Appendix 3.5: Ferdinand R. Marcos II v. Court of Appeals, The Commissioner of the Bureau of Internal Revenue and Herminia D. de Guzman

Kasarinlan Philippine Journal of Third World Studies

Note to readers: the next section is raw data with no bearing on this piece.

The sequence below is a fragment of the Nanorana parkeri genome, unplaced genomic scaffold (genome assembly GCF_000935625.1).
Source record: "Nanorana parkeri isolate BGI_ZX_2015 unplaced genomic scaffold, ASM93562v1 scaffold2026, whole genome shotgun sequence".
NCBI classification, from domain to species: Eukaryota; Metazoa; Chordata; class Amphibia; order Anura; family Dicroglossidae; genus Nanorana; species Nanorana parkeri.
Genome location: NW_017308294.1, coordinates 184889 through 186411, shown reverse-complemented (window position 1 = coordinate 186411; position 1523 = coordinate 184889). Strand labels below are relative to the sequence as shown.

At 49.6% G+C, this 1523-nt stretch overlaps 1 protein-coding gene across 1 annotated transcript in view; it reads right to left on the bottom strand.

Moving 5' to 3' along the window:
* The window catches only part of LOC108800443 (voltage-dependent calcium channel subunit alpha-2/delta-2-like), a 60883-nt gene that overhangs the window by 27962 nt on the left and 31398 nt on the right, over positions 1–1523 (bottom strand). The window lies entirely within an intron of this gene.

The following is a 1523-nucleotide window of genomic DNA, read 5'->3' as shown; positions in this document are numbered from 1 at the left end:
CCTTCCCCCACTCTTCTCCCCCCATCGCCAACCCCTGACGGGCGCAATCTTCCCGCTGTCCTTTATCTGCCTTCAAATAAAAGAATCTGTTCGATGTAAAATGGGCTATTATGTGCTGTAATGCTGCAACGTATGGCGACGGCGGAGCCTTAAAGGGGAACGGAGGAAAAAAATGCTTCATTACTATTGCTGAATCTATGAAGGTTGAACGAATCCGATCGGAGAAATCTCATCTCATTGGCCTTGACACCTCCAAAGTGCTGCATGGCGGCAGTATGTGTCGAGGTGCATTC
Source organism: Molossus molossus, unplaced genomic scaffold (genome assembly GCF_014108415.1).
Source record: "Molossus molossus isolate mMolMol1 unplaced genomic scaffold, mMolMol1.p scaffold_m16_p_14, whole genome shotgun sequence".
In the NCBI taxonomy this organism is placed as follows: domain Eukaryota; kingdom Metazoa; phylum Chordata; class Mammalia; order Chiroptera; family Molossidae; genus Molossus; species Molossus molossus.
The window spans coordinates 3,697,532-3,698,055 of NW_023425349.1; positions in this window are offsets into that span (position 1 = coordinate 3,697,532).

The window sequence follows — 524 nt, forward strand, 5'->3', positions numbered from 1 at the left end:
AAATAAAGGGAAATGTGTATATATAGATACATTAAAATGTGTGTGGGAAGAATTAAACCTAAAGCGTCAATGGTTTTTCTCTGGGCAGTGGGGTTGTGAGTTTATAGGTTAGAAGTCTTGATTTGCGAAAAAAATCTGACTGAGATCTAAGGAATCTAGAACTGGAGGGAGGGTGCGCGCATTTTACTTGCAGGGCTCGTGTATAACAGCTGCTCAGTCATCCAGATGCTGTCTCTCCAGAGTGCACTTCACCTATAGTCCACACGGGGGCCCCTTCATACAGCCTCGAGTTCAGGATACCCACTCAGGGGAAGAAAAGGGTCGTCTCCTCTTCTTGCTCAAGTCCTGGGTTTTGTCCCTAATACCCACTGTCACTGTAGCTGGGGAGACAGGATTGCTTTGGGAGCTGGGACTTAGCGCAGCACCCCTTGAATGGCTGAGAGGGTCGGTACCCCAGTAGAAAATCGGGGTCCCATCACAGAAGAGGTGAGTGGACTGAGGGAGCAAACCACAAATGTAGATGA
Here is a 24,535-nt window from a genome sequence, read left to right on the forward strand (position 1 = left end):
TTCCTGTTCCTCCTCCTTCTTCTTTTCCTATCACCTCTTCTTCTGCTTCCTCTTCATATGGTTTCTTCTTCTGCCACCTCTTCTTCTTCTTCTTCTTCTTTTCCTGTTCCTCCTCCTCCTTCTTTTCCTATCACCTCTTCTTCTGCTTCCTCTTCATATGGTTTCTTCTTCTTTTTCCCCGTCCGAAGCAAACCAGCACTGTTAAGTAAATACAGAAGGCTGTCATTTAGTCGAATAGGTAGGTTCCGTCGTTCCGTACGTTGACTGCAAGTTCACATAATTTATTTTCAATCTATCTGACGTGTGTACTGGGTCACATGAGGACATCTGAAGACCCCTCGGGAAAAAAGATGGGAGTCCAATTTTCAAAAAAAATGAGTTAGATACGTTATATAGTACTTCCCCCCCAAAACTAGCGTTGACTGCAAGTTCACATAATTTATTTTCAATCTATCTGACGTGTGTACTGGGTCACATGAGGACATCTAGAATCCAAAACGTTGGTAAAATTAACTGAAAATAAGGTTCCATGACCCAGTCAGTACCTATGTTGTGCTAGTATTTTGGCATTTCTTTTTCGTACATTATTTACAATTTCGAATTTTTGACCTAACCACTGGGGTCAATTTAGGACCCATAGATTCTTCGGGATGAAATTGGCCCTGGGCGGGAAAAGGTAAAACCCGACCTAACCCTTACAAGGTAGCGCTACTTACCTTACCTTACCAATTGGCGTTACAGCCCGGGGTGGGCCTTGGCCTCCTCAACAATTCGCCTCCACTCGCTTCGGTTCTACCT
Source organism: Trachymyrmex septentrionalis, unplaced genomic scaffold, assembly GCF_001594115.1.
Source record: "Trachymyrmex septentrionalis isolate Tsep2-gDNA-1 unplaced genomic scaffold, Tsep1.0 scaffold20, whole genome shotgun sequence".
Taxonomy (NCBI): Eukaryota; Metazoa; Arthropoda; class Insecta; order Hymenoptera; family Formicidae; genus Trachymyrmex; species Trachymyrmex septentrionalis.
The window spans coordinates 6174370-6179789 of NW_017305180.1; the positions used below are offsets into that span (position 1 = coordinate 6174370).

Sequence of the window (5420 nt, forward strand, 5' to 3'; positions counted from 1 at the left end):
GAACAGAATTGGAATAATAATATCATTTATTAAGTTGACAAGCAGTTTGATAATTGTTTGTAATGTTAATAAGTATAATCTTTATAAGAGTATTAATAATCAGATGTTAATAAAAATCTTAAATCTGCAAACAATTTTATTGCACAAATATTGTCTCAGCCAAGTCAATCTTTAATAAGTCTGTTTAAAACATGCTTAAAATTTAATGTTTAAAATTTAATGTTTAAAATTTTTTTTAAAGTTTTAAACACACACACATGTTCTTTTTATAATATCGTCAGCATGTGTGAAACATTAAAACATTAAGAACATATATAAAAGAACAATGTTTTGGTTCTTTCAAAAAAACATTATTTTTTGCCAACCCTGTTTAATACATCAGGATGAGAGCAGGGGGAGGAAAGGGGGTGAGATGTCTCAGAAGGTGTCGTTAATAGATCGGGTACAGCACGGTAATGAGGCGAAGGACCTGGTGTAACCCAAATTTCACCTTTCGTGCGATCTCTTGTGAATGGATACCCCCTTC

This resolution upheld, with finality, the legality of the “action of the Commissioner of Internal Revenue of levying on real property of the estate of Ferdinand E. Marcos to recover the deficiency income tax assessments and estate tax assessment thereon,” which Bongbong Marcos questioned partly in his capacity as one of his father’s heirs. Bongbong’s mistake, as per the resolution, was going directly to the Court of Appeals (filing a petition for certiorari) instead of exhausting the proper remedies provided by the law. As some of the other appendices show, this focus on technicalities in formulating defenses is a Marcos hallmark, and while it has not worked all the time, it prevents the Marcoses from making statements on the facts of cases. In this case, by not stating his take on how much estate tax should be levied on the Marcos estate, he avoided having to give a precise valuation of the estate. Bongbong also apparently did not make any direct protest regarding the Commissioner of Internal Revenue’s assessment specifically of his deficiency income tax, which was valued “in the amounts of P258.70 pesos; P9,386.40 Pesos; P4,388.30 Pesos; and P6,376.60” for the years 1982–1985, or when he was vice governor/governor of Ilocos Norte (see G.R. 120880 [decision], promulgated on 5 June 1997). This is presumably the same cause of action for the criminal tax evasion case filed against Bongbong Marcos, which resulted in a nine-year sentence in July 1995 (Deseret News 1995). Marcos filed an appeal the same year (UPI 1995). It is difficult to determine what happened next based on publicly accessible sources; certainly, the sentence has not been carried out.

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